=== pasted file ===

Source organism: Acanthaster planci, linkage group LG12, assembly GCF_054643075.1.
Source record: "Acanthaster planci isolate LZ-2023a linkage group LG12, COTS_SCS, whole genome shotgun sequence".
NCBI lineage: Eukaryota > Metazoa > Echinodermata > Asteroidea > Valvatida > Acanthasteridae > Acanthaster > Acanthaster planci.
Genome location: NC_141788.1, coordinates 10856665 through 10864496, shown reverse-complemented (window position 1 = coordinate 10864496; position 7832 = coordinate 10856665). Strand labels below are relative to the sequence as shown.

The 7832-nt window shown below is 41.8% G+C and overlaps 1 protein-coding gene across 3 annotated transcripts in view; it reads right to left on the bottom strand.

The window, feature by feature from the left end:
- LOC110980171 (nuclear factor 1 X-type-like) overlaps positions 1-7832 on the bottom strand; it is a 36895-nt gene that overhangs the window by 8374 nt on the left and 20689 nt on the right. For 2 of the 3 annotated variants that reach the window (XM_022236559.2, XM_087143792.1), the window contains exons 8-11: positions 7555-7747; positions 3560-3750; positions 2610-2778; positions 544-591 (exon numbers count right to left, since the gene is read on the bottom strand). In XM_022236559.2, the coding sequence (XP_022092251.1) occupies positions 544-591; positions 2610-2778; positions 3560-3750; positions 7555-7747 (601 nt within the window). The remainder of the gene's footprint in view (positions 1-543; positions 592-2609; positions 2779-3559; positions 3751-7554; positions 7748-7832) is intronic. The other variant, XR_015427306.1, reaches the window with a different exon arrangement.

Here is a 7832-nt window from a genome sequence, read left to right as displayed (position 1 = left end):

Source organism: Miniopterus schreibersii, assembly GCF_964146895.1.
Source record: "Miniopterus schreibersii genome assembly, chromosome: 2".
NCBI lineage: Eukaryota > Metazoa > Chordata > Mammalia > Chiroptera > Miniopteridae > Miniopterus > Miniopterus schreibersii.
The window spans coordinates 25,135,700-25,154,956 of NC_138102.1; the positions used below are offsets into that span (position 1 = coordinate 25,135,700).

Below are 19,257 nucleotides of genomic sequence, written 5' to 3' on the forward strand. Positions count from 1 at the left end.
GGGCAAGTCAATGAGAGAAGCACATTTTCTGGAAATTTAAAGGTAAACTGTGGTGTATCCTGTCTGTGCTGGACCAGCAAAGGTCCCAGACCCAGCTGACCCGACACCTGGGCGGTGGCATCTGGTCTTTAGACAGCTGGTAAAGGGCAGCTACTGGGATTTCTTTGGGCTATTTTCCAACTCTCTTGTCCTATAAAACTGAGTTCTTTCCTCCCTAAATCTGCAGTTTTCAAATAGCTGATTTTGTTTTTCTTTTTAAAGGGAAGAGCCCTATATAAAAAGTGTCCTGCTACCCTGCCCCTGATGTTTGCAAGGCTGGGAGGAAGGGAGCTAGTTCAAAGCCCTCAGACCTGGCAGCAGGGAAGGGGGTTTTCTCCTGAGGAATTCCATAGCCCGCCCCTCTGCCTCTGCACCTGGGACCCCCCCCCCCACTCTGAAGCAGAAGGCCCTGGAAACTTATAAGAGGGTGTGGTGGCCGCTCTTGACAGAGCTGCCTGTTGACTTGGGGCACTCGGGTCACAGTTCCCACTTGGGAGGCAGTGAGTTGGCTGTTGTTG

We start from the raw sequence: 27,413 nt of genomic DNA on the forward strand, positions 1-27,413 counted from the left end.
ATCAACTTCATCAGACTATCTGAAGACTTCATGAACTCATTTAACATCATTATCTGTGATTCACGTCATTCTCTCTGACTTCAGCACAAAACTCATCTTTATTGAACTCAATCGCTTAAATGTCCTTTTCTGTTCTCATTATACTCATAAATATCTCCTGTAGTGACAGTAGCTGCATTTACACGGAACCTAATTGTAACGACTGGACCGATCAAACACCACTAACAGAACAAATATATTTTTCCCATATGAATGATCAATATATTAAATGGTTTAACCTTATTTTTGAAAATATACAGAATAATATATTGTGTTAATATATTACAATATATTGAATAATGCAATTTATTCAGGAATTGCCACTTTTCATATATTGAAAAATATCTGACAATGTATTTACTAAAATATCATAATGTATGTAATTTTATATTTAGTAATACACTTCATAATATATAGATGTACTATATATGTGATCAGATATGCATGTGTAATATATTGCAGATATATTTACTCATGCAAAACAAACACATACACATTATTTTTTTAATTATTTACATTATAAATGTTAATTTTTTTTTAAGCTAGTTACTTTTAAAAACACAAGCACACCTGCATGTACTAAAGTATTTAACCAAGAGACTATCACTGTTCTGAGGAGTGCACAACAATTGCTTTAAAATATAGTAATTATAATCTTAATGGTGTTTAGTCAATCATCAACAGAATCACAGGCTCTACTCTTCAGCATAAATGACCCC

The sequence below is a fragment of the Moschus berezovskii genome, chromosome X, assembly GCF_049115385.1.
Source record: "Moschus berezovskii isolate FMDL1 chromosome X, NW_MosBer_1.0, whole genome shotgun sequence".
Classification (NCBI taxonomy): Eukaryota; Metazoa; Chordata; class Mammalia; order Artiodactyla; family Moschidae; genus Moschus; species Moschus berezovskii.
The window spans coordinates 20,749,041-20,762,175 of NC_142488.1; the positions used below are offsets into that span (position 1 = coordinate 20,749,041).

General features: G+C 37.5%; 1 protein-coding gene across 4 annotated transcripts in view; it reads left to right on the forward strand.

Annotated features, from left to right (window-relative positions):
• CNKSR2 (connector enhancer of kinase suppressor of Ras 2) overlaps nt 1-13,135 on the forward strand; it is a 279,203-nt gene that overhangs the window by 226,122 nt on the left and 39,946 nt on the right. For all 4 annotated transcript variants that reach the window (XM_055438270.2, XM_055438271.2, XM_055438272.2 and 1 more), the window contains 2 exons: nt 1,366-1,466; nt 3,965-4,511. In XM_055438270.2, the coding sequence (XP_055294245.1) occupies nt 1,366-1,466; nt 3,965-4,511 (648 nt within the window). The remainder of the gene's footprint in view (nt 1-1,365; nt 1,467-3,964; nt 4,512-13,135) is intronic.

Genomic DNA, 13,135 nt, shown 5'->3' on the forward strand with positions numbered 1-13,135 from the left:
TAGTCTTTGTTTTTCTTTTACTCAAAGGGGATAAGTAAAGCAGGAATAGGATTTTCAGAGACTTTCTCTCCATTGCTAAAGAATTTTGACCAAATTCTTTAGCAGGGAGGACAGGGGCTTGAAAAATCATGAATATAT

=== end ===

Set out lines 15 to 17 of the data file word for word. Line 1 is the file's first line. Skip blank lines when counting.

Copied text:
We start from the raw sequence: 27,413 nt of genomic DNA on the forward strand, positions 1-27,413 counted from the left end.
ATCAACTTCATCAGACTATCTGAAGACTTCATGAACTCATTTAACATCATTATCTGTGATTCACGTCATTCTCTCTGACTTCAGCACAAAACTCATCTTTATTGAACTCAATCGCTTAAATGTCCTTTTCTGTTCTCATTATACTCATAAATATCTCCTGTAGTGACAGTAGCTGCATTTACACGGAACCTAATTGTAACGACTGGACCGATCAAACACCACTAACAGAACAAATATATTTTTCCCATATGAATGATCAATATATTAAATGGTTTAACCTTATTTTTGAAAATATACAGAATAATATATTGTGTTAATATATTACAATATATTGAATAATGCAATTTATTCAGGAATTGCCACTTTTCATATATTGAAAAATATCTGACAATGTATTTACTAAAATATCATAATGTATGTAATTTTATATTTAGTAATACACTTCATAATATATAGATGTACTATATATGTGATCAGATATGCATGTGTAATATATTGCAGATATATTTACTCATGCAAAACAAACACATACACATTATTTTTTTAATTATTTACATTATAAATGTTAATTTTTTTTTAAGCTAGTTACTTTTAAAAACACAAGCACACCTGCATGTACTAAAGTATTTAACCAAGAGACTATCACTGTTCTGAGGAGTGCACAACAATTGCTTTAAAATATAGTAATTATAATCTTAATGGTGTTTAGTCAATCATCAACAGAATCACAGGCTCTACTCTTCAGCATAAATGACCCC

The sequence below is a fragment of the Moschus berezovskii genome, chromosome X, assembly GCF_049115385.1.